[box cover]

Say Anything

He introduced "Show me the money!" into the American catchphrase vernacular, catapulted Kate Hudson into the 2000 Oscar race, and made a whole generation of teenage boys lust after Phoebe Cates. Nonetheless, Cameron Crowe has no greater achievement than Lloyd Dobler. The kickboxing Prince Charming who embraces optimism as a revolutionary act is the ultimate teen hero — he's the guy every girl wants to be with and the man every guy wants to be. Perfectly embodied by John Cusack, Lloyd says the things we all think about but can't quite express, and he doesn't let anything stop him from going after what he wants. Turns out that happens to be Diane Court (Ione Skye), the high school valedictorian and all-around golden girl; Lloyd asks her out, and they're both surprised when she says yes. Thanks to writer/director Crowe's excellent script, Diane and Lloyd's relationship is both realistic and utterly sigh-inducing. Their highs and lows are buoyant and heartbreaking by turns, especially when her overprotective — and, as it happens, corrupt — father (the excellent John Mahoney) gets involved. It's up to Lloyd (and Peter Gabriel and a boom box) to prove to Diane that even unexpected, unlikely love is worth holding on to. Say Anything is as funny as it is romantic; thanks to Cusack's wry wit, Crowe's terrific writing, and supporting characters like Lili Taylor's melodramatic, ex-boyfriend-obsessed Corey, there's never too long to wait between laughs. Crowe's more recent endeavors may have brought him front and center into the Hollywood limelight (and Almost Famous is top-notch filmmaking), but he's never made a better movie than Say Anything. Luckily, Fox seems to agree, as their DVD is stuffed with extras. First and foremost is an interesting, enthusiastic commentary by Crowe, Cusack, and Skye (starting a full 21 minutes before the movie does), who all seem just as fond of each other now as they were when they made the film. Then there are the five alternate scenes (see the boom box scene with different music — and be glad they changed it), ten deleted scenes, and 13 extended scenes: When you see what Crowe wisely decided to leave out, you'll think even more highly of him. The features list is rounded out with a 1989 featurette, two trailers, eight TV spots, and a set of stills taken by Crowe on-set. The anamorphic transfer (1.85:1) is strong, and the Dolby Digital 5.1 audio is worthy of a movie so tied into its soundtrack. English 2.0, French 2.0, English and Spanish subtitles. Keep-case.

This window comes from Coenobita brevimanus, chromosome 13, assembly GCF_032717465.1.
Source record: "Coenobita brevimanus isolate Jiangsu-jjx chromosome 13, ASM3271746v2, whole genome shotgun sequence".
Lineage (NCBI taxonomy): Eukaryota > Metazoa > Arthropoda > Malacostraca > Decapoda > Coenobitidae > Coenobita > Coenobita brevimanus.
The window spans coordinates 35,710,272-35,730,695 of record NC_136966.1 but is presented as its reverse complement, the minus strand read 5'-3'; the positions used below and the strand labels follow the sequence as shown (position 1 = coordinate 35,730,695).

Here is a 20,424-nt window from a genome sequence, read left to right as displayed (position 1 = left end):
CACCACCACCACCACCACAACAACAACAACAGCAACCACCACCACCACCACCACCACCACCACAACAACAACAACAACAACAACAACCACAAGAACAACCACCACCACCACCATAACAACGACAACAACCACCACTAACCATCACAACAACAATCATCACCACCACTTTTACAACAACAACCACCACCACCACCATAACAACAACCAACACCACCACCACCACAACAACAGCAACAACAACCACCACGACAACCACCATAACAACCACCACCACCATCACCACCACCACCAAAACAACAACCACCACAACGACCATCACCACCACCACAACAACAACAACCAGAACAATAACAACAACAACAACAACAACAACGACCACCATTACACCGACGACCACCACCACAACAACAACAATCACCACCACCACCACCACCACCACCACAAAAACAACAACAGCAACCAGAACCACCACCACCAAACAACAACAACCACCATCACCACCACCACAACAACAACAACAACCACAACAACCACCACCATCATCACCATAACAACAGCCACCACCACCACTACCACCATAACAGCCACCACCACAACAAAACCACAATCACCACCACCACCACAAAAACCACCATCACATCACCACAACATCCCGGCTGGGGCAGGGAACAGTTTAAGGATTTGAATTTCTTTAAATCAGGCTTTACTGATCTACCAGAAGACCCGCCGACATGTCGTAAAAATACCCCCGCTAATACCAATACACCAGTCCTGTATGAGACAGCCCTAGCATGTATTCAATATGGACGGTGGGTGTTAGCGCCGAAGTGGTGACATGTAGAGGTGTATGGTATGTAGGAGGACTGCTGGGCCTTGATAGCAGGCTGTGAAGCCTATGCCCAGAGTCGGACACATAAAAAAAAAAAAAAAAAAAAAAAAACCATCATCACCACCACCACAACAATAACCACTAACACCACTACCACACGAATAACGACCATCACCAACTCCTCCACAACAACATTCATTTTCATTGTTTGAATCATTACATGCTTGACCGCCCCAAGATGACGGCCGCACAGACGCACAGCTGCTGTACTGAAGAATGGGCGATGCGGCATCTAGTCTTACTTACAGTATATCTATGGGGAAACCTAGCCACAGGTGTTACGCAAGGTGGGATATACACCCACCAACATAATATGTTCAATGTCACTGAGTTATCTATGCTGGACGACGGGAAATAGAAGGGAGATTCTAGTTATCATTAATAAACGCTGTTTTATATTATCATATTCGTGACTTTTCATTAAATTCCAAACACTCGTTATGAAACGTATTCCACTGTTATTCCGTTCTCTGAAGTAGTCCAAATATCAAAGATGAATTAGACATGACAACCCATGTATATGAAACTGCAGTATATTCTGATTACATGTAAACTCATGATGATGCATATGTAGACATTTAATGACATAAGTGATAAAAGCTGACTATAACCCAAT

—Betsy Bozdech

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